I guess in 4. PHP is returning the value of DIRECTORY_SEPARATOR (since dirname() would ordinarily return an empty string in this instance? I'm guessing). But why doesn't it return a forward slash as per the path being examined?!
Msg#: 3752500 posted 3:45 am on Sep 29, 2008 (gmt 0)
Open up your 'My Computer', Double click on your C: drive, browse to any random folder, say 'Program Files', now look at the address bar in the window ... Windows just prefers to use backslashes instead when most other OSes, if not all other operating systems use a forward slash. Same difference.
Msg#: 3752500 posted 9:30 am on Oct 16, 2008 (gmt 0)
Yes I realise Windows uses the backslash as the directory separator, but my point is that Apache (running on Windows) is returning the forward slash in all paths ($_SERVER["SCRIPT_NAME"] etc.) and dirname() (which merely manipulates the path string - it does not check for valid paths etc.) is returning the expected forward-slashed 'string' in all cases, except when the path consists of just the root directory when the forward slash is changed to a backslash (the value of DIRECTORY_SEPARATOR).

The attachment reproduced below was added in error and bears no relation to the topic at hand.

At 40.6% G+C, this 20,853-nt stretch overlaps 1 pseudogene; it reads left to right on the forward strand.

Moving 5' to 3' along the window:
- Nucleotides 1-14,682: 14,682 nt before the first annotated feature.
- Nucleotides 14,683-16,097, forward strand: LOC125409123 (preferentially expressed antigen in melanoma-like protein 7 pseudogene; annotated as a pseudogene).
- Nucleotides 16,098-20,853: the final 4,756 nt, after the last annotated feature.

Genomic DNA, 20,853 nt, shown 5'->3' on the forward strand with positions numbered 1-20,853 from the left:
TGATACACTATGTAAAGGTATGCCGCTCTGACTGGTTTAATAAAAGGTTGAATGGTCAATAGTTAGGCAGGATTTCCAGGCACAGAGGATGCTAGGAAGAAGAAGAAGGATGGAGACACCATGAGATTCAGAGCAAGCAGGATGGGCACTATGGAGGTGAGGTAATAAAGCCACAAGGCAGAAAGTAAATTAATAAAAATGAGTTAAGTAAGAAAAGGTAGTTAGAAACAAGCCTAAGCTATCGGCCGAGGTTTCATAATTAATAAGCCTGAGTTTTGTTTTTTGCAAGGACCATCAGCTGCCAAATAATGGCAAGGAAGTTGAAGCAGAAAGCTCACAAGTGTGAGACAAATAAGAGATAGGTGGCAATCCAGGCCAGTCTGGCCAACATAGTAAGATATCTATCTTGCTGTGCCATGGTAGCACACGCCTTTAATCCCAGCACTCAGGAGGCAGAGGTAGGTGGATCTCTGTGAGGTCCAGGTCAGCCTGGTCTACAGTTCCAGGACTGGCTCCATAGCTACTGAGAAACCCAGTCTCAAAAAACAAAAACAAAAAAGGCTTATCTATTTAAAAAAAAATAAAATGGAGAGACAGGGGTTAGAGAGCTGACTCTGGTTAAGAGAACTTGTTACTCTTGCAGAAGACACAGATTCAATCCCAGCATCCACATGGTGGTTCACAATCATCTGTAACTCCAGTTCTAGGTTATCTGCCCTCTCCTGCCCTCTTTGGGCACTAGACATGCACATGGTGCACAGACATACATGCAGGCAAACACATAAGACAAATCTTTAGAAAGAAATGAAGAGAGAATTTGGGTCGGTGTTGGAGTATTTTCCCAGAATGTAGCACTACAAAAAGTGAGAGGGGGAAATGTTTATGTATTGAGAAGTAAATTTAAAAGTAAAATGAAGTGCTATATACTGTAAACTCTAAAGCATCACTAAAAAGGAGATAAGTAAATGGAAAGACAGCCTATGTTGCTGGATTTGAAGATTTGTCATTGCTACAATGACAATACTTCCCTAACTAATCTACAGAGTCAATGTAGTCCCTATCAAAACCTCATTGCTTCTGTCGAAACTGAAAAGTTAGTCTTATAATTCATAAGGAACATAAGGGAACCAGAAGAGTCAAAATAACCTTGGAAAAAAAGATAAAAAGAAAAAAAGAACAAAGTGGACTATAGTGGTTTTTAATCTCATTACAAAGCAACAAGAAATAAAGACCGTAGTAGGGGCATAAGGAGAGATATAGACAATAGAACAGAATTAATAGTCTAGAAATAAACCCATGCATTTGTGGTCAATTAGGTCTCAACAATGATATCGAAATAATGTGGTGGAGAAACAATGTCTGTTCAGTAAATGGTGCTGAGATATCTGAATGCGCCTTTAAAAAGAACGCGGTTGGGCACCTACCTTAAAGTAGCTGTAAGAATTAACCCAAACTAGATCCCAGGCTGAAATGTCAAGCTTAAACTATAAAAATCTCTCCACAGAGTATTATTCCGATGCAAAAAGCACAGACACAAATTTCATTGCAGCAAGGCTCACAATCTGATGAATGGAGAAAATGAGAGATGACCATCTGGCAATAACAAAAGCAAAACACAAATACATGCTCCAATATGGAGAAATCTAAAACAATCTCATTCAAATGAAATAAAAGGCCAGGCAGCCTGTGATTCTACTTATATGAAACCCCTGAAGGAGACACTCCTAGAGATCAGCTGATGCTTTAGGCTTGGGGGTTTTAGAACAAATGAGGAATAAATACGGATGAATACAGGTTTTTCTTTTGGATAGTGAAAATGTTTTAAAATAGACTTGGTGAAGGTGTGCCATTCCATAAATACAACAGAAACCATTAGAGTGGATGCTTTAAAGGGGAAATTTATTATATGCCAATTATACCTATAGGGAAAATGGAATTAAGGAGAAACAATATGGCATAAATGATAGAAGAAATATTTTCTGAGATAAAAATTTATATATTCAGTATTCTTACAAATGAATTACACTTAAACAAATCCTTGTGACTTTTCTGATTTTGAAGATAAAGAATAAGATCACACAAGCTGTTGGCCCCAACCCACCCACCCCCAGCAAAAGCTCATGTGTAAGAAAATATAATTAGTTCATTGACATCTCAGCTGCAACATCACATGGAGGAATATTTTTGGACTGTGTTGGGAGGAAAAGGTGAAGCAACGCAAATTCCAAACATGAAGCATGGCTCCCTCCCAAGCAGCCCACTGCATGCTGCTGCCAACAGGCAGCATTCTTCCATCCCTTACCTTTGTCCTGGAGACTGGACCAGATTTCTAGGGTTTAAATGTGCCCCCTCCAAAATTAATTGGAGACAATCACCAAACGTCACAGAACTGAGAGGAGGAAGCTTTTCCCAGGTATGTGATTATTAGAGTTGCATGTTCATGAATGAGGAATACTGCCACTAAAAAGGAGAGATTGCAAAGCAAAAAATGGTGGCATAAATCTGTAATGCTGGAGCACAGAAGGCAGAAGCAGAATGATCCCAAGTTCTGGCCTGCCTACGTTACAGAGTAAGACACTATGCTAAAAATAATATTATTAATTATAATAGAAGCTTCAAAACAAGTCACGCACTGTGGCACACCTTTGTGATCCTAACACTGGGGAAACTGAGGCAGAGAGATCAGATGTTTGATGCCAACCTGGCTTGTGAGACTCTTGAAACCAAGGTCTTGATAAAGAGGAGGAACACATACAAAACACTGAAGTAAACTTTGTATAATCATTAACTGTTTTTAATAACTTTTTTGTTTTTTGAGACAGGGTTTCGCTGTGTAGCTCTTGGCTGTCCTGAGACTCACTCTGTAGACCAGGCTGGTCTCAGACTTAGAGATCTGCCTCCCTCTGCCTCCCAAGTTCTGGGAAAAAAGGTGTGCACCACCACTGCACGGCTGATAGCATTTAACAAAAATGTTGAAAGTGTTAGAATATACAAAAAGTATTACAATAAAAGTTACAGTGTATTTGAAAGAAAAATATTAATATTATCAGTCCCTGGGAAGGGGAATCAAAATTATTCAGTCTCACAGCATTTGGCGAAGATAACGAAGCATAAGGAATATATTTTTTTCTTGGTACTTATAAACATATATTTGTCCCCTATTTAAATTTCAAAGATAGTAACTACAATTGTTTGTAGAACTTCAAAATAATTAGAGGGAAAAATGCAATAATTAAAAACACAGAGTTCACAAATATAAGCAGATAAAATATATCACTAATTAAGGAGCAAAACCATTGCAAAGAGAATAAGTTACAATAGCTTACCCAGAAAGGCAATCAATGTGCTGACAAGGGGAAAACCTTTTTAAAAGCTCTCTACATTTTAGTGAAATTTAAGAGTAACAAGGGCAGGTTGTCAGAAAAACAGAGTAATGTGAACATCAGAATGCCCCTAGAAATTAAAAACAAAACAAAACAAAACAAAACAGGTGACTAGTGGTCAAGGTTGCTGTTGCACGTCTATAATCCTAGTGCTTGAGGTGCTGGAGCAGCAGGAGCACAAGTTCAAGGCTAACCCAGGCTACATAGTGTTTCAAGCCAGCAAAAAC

To put it another way... if dirname() changes the forward slash to a backslash when the path consists of just the root (on Windows), why does it not do this for other paths?
Msg#: 3752500 posted 9:01 pm on Oct 20, 2008 (gmt 0)
I've never pulled the source code to check it out, but I realized this same fact long ago myself. I was using dirname to trim and get the directory structure for manipulation/redirection and ended up with unexpected results when the path handed to the function was in the root. I found myself using rtrim() to touch things up ...